But it also draws our attention and our focus to consider the broader connections between food and the divine. What is it then about eating in particular that makes it a moment of such holy possibility? We must begin by acknowledging that eating confronts us with our mortality, our creaturely limitations, as well as our utter dependence on God, and God’s gracious provision. Thoughtful and grateful practices of eating are grounded in the acknowledgement that all the food we consume comes from God.
The Psalmist puts it this way. “The eyes of all wait upon you, oh Lord. And you give them their food in due season. You open wide your hand and satisfy the needs of every living creature.” To see our daily food and drink in this way, invites a continual gratitude and humility. Another explanation for food’s holy possibility is found in the way it reminds us of the deep connections we have with all of creation and with each other.
The food we consume of course does not appear from nowhere, but must be grown, cultivated, transported, and prepared before we enjoy it. To eat with intention, and with gratitude, is to acknowledge these complex and indeed costly processes, as well as our interconnectedness with all of God’s creation. It invites thoughtful reflection on the fragility and vulnerability of creation and our duty to care for it and not dominate and exploit it. In short, it invites us to see all of our eating through the lens of the Eucharist and to eat, not just gratefully, but sacramentally. To experience God’s grace and goodness as we eat with gratitude for that, which is gift and not guarantee. And then become ourselves food for the world freely shared with all.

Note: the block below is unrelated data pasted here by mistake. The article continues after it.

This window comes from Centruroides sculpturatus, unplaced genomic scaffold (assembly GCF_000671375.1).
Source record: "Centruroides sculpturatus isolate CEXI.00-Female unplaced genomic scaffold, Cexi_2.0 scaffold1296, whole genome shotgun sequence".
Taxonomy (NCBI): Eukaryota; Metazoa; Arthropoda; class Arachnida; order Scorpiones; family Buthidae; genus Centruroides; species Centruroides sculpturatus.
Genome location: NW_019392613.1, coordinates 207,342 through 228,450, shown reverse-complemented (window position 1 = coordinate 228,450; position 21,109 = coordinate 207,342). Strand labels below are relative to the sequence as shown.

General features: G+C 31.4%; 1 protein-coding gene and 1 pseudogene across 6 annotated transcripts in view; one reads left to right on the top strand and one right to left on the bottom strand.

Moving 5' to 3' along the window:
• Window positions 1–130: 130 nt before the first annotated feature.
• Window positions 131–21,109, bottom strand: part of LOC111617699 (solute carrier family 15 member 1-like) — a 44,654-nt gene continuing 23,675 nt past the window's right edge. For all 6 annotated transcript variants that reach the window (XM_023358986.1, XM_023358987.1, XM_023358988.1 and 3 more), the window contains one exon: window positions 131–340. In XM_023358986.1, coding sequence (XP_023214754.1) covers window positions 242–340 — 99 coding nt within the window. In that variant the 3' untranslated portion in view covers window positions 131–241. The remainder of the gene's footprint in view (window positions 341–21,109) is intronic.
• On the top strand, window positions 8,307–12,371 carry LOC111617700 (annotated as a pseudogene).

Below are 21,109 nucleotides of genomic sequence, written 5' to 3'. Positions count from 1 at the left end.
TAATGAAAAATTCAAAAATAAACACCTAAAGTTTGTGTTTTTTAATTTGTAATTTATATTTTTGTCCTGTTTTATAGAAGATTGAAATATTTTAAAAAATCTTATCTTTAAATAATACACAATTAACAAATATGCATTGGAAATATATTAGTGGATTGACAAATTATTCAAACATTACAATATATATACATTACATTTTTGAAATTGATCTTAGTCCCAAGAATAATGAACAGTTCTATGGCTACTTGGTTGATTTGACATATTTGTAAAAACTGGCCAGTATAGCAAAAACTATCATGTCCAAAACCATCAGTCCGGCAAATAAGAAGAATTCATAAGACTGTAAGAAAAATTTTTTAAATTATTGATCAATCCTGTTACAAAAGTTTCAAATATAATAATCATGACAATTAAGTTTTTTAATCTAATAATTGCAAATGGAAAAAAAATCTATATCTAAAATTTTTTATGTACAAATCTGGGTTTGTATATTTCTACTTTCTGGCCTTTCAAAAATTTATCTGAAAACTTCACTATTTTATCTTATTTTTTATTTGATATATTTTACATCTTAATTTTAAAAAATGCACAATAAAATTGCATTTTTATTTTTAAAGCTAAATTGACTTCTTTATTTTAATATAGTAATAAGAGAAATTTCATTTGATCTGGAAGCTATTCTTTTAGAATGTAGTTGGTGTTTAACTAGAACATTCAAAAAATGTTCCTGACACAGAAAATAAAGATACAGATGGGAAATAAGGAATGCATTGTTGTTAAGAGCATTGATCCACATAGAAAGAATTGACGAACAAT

God finds us and is revealed to us in the ordinary of our lives, in our work, in our struggles, indeed in our eating. Just as God has made, known to us in soaring, cathedrals, and churches when we gather together as God’s people to participate in our cherished and centuries old rituals. These are not in opposition, but instead complement each other as part of a life of faith that seeks to behold God’s abiding presence all around us. We must only ask for the grace to see God at work in relationships that bring us joy, in the tasks and interests that delight our hearts and nourish our souls. In the sharing of food with friend, family, and stranger alike.
There is a hymn that so beautifully captures this approach. In the words of its final verse that hymn called Draw Us In the Spirit’s Tether, puts it this way, “All our meals and all our living, make as sacraments of thee. That by caring, helping, giving, we may true disciples be. Alleluia, Alleluia. We will serve thee faithfully.” May all our meals and all our living indeed be moments charged with the possibility of encountering the presence of the living God in our very midst. Amen.